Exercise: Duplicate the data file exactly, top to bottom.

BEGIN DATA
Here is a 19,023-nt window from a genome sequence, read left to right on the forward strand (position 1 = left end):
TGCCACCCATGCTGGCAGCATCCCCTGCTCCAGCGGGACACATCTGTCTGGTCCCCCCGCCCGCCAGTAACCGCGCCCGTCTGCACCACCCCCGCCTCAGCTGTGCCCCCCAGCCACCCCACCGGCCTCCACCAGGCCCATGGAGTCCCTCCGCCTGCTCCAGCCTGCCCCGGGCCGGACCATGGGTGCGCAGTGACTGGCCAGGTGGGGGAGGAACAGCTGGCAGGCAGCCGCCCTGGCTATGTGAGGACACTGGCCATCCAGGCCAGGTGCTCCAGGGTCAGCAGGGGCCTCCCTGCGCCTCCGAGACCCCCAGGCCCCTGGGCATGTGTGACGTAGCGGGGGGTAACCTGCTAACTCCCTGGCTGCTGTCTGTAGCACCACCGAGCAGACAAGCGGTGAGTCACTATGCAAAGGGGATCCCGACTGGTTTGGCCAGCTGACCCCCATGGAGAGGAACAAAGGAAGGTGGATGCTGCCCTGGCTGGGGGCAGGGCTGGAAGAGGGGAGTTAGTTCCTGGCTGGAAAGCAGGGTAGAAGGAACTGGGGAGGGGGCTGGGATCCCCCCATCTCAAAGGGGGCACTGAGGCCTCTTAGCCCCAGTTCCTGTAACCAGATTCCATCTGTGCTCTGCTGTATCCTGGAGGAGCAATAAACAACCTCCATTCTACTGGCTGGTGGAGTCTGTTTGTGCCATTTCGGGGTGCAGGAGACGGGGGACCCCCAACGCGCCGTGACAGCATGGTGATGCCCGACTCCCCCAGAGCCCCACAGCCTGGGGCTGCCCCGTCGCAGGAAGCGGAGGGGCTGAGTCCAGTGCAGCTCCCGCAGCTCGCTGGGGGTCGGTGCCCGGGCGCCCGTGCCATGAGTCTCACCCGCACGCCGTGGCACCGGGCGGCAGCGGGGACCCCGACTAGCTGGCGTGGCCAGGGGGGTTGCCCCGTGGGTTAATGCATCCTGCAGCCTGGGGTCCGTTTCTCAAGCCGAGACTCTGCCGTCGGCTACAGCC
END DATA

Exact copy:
Here is a 19,023-nt window from a genome sequence, read left to right on the forward strand (position 1 = left end):
TGCCACCCATGCTGGCAGCATCCCCTGCTCCAGCGGGACACATCTGTCTGGTCCCCCCGCCCGCCAGTAACCGCGCCCGTCTGCACCACCCCCGCCTCAGCTGTGCCCCCCAGCCACCCCACCGGCCTCCACCAGGCCCATGGAGTCCCTCCGCCTGCTCCAGCCTGCCCCGGGCCGGACCATGGGTGCGCAGTGACTGGCCAGGTGGGGGAGGAACAGCTGGCAGGCAGCCGCCCTGGCTATGTGAGGACACTGGCCATCCAGGCCAGGTGCTCCAGGGTCAGCAGGGGCCTCCCTGCGCCTCCGAGACCCCCAGGCCCCTGGGCATGTGTGACGTAGCGGGGGGTAACCTGCTAACTCCCTGGCTGCTGTCTGTAGCACCACCGAGCAGACAAGCGGTGAGTCACTATGCAAAGGGGATCCCGACTGGTTTGGCCAGCTGACCCCCATGGAGAGGAACAAAGGAAGGTGGATGCTGCCCTGGCTGGGGGCAGGGCTGGAAGAGGGGAGTTAGTTCCTGGCTGGAAAGCAGGGTAGAAGGAACTGGGGAGGGGGCTGGGATCCCCCCATCTCAAAGGGGGCACTGAGGCCTCTTAGCCCCAGTTCCTGTAACCAGATTCCATCTGTGCTCTGCTGTATCCTGGAGGAGCAATAAACAACCTCCATTCTACTGGCTGGTGGAGTCTGTTTGTGCCATTTCGGGGTGCAGGAGACGGGGGACCCCCAACGCGCCGTGACAGCATGGTGATGCCCGACTCCCCCAGAGCCCCACAGCCTGGGGCTGCCCCGTCGCAGGAAGCGGAGGGGCTGAGTCCAGTGCAGCTCCCGCAGCTCGCTGGGGGTCGGTGCCCGGGCGCCCGTGCCATGAGTCTCACCCGCACGCCGTGGCACCGGGCGGCAGCGGGGACCCCGACTAGCTGGCGTGGCCAGGGGGGTTGCCCCGTGGGTTAATGCATCCTGCAGCCTGGGGTCCGTTTCTCAAGCCGAGACTCTGCCGTCGGCTACAGCC